• A. Alexandrov. Convex polyhedra.
  • D. Burago, Yu. Burago, S. Ivanov. A course in metric geometry.

Calendar of Events

Arrival Day August 21
MASS Welcome Party & Orientation August 23
Classes Begin August 22
Labor Day — No Classes September 5
Midterm Exams October 10-12
Thanksgiving Holiday — No Classes November 21-27
Classes End November 30
Final Exams December 8,10,12
MASS Graduation Ceremony December 13


Participants are selected from applicants who will be juniors or seniors in the following academic year (sophomores may be admitted in some cases). All participants are expected to have demonstrated a sustained interest in mathematics and a high level of mathematical ability and to have mastered basic techniques of mathematical proof. The expected background includes a full calculus sequence, basic linear algebra, a transition course with proofs (such as discrete mathematics) and advanced calculus or basic real analysis. The search for participants is nationwide. International applications are invited as well. Each participant is selected based on academic record, two recommendation letters from faculty, and an essay (international applicants should demonstrate their mastery of English).

Candidates should submit:

  • Application Form
  • Transcript
  • Record of Mathematics Courses
  • A short essay describing their interest in mathematics
  • Two letters of recommendation
  • Financial disclosure form
  • Transfer Protocol form

Application materials may be retrieved off the web, or requested by mail, fax, or e-mail.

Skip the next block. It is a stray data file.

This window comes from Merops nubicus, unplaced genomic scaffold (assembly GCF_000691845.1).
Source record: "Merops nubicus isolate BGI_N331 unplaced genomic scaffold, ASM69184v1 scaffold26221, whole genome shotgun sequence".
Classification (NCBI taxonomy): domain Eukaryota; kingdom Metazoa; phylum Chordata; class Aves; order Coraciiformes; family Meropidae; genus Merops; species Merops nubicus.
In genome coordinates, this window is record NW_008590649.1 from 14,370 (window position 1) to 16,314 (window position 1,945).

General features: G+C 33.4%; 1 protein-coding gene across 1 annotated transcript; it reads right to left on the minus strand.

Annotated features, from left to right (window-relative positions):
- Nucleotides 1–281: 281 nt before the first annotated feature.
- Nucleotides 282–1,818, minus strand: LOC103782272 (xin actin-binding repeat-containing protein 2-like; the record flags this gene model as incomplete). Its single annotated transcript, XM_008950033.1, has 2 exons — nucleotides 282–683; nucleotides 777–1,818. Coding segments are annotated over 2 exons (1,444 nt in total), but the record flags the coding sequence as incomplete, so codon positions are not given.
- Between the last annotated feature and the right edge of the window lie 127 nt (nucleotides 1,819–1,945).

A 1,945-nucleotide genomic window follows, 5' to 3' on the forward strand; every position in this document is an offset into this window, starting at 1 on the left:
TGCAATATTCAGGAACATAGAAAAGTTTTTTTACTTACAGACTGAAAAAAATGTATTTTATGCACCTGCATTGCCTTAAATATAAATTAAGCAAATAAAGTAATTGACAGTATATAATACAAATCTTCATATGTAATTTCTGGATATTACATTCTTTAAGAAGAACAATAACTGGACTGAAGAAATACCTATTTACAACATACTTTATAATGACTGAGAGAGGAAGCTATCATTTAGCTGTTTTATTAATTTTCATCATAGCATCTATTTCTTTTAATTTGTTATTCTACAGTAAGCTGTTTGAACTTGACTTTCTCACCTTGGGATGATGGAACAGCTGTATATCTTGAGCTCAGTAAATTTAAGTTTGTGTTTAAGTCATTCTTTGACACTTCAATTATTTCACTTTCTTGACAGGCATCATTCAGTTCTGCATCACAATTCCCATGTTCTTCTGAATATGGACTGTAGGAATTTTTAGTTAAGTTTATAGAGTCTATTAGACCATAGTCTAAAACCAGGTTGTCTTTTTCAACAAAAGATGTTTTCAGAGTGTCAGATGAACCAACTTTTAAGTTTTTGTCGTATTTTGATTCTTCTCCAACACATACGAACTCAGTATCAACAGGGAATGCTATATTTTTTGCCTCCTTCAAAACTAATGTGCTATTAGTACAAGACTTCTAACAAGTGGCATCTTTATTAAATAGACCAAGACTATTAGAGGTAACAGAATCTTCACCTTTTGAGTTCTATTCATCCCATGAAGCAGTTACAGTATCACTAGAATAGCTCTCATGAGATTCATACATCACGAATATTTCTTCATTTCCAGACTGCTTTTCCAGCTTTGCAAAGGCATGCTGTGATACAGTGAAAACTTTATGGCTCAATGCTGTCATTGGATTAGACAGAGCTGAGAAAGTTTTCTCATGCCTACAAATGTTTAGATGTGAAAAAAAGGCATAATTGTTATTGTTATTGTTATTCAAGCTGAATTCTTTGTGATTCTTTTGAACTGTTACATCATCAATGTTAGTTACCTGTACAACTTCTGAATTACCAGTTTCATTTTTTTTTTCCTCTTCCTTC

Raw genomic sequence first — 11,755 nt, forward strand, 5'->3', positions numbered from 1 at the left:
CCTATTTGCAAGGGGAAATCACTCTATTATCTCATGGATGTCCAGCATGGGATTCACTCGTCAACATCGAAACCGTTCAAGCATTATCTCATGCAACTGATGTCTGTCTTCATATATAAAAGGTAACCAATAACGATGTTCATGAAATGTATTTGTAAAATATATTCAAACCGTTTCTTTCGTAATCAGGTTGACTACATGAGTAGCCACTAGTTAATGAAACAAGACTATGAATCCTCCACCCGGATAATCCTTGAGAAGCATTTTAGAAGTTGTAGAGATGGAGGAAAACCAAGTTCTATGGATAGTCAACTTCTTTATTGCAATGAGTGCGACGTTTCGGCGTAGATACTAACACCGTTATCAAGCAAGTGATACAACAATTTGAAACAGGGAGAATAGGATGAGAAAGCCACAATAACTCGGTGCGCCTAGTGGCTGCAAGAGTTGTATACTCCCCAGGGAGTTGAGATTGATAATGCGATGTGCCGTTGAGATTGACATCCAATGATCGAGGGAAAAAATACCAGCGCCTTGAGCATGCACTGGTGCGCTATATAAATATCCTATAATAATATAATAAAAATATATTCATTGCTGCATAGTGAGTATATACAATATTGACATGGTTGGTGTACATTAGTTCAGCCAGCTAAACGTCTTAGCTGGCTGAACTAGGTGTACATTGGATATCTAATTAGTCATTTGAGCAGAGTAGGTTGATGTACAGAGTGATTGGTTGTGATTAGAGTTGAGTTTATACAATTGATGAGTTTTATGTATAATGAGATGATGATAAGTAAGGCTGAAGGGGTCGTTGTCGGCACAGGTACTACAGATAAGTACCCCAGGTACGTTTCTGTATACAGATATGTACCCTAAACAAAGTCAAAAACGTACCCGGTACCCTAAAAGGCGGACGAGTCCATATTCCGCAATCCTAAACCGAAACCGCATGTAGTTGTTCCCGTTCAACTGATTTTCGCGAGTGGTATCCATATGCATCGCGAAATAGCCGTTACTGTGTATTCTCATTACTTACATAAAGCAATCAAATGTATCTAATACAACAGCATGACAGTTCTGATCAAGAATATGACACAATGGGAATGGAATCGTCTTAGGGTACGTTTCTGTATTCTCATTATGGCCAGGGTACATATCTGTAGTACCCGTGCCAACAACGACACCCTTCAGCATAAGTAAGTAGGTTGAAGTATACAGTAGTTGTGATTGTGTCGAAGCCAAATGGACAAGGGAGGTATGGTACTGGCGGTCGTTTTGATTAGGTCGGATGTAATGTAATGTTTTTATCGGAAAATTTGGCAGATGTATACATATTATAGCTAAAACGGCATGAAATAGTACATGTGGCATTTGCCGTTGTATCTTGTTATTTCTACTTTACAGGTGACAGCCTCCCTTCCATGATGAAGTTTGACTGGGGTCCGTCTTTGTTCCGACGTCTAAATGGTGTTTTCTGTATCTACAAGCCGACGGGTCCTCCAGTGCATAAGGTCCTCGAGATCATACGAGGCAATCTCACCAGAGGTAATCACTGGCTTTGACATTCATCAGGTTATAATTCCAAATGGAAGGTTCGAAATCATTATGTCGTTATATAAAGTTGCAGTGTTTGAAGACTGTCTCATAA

Applications should be submitted through, ID: PSUMASS or sent by mail, fax, or e-mail to

MASS Program
107 McAllister Building
Department of Mathematics
Penn State University
University Park, PA 16802
(814) 863-8730 / Fax:(814) 865-3735

Financial Arrangements

Successful applicants currently enrolled in U.S. colleges and universities will be awarded the Penn State MASS Fellowship which reduces the tuition to the in-state level. Best efforts will be made not to increase their out of pocked expenses. See the Financial Information for more details.


All participants not enrolled at Penn State will be provided an opportunity to live in one of the residence halls on campus.


The program elements total 16 credits, all of which are recognized by Penn State as honors credits and are transferable to participants' home universities. Students will also receive a certificate from the MASS Program at Penn State. Additional recognition may be provided through prizes for outstanding performance and for best projects.


The overall supervision of the MASS program is provided by the Scientific Advisory Board which includes senior members of Penn State's mathematics faculty, and several outstanding mathematicians from other institutions.

The program is managed by the Director Sergei Tabachnikov.

Stephanie Zerby is the Administrative Assistant for the MASS program.

Participants are chosen by the Selection Committee headed by a member of the Scientific Advisory Board.